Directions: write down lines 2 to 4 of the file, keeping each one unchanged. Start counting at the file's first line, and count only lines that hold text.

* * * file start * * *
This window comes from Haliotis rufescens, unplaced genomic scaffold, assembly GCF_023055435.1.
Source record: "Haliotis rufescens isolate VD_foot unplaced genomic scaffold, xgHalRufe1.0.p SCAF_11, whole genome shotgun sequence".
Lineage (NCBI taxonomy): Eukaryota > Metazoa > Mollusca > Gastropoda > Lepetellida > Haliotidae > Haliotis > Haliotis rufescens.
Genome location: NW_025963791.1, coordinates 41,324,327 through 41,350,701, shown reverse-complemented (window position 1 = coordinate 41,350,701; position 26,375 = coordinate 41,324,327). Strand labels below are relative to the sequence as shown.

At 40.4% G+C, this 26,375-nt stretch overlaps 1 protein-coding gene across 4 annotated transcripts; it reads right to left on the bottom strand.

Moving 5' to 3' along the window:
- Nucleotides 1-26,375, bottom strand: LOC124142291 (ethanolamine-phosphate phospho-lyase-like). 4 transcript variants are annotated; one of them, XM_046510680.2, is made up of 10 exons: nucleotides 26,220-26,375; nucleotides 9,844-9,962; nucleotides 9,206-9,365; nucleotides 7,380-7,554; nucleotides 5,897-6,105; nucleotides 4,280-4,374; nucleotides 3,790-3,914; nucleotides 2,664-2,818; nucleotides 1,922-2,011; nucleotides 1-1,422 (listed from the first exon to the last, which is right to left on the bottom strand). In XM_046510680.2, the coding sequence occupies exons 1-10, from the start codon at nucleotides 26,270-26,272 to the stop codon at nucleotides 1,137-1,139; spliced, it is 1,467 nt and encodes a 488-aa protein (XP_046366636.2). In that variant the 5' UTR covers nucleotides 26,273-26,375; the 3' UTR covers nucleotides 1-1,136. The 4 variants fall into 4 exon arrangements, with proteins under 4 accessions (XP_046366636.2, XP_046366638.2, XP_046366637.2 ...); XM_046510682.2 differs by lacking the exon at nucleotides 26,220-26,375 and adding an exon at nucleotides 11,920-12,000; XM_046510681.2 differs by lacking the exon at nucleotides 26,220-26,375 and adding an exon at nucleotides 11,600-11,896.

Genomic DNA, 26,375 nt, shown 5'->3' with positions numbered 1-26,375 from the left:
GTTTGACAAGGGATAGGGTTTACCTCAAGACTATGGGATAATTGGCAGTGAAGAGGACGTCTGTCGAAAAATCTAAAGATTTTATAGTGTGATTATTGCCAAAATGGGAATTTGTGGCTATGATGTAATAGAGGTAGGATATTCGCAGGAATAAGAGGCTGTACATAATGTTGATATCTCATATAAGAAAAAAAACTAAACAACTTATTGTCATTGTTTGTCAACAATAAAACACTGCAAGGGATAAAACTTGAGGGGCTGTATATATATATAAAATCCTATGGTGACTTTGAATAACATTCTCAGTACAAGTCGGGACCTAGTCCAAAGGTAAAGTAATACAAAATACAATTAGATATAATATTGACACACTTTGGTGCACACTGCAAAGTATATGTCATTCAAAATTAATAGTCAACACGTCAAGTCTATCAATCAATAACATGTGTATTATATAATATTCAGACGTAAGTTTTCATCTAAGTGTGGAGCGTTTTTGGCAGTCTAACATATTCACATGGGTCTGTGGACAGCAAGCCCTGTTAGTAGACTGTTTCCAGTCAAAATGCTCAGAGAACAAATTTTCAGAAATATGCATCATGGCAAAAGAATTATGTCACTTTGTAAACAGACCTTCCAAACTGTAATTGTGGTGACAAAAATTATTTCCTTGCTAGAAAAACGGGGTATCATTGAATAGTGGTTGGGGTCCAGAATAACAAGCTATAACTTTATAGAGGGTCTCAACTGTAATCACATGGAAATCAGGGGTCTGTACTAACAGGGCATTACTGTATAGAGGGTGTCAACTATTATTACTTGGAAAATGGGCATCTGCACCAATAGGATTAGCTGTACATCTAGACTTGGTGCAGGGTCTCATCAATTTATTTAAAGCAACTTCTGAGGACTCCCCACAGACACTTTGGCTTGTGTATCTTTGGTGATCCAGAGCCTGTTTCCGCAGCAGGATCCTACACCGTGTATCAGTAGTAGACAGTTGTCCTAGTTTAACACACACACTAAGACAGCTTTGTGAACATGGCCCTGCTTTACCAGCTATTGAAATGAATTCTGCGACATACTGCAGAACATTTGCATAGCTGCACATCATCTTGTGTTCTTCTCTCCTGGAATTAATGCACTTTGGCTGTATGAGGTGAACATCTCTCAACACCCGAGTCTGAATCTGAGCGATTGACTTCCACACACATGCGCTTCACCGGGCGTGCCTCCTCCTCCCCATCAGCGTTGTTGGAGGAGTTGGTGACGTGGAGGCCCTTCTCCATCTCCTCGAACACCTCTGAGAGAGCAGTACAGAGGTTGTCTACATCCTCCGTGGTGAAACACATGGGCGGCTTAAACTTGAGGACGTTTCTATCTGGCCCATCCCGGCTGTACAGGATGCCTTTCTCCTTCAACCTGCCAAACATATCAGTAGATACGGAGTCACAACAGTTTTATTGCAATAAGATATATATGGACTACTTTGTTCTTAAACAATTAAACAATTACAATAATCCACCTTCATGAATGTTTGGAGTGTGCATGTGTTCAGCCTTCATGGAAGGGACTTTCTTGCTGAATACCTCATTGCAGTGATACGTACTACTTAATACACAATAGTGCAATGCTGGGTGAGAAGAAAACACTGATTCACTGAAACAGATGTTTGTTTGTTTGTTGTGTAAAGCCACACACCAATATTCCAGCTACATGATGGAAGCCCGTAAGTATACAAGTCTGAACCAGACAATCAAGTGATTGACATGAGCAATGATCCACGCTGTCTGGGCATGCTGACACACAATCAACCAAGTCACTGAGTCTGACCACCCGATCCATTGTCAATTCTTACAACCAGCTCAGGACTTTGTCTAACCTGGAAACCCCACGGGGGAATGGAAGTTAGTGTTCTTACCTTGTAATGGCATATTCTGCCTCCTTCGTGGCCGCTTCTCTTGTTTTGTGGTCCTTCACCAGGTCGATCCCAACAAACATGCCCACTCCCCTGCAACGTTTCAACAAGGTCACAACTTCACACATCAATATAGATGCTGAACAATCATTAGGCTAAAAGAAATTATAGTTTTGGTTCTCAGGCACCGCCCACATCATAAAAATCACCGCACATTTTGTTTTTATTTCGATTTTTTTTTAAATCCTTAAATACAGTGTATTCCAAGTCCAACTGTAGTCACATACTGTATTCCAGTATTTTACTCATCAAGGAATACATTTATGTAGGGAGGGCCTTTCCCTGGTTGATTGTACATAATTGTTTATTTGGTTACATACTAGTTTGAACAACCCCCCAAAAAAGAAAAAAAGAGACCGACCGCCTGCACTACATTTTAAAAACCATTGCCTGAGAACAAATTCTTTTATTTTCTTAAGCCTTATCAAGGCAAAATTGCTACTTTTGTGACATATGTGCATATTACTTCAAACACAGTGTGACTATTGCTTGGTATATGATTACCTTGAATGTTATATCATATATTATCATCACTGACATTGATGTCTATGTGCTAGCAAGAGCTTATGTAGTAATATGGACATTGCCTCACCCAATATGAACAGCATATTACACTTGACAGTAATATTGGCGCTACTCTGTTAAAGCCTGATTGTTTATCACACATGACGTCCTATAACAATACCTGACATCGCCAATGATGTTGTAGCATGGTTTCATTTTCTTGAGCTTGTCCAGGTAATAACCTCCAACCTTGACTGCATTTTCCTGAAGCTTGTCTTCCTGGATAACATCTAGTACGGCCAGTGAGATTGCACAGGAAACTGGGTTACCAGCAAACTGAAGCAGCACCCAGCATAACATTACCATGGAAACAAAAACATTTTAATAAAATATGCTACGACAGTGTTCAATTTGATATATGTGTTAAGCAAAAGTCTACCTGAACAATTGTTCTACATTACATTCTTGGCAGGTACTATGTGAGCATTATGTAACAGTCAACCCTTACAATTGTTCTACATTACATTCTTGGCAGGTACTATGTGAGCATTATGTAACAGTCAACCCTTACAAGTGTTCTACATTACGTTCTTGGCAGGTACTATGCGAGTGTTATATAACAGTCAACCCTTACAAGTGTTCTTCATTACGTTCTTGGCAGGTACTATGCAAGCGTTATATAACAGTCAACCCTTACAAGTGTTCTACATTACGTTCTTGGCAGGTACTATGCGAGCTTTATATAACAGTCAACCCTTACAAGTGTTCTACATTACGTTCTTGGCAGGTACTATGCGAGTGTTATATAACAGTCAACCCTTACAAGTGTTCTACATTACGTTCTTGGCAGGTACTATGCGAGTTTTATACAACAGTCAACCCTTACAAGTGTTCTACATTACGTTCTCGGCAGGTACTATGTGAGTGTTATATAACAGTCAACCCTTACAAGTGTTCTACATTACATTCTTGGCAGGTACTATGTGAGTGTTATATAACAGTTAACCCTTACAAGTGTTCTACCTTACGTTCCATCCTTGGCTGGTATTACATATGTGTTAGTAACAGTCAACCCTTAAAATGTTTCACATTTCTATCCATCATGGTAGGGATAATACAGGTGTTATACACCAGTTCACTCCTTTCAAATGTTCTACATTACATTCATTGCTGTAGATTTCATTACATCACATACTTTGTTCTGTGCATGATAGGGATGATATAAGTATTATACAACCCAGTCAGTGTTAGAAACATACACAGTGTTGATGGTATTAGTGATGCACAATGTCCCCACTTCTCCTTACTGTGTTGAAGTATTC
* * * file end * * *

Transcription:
Source record: "Haliotis rufescens isolate VD_foot unplaced genomic scaffold, xgHalRufe1.0.p SCAF_11, whole genome shotgun sequence".
Lineage (NCBI taxonomy): Eukaryota > Metazoa > Mollusca > Gastropoda > Lepetellida > Haliotidae > Haliotis > Haliotis rufescens.
Genome location: NW_025963791.1, coordinates 41,324,327 through 41,350,701, shown reverse-complemented (window position 1 = coordinate 41,350,701; position 26,375 = coordinate 41,324,327). Strand labels below are relative to the sequence as shown.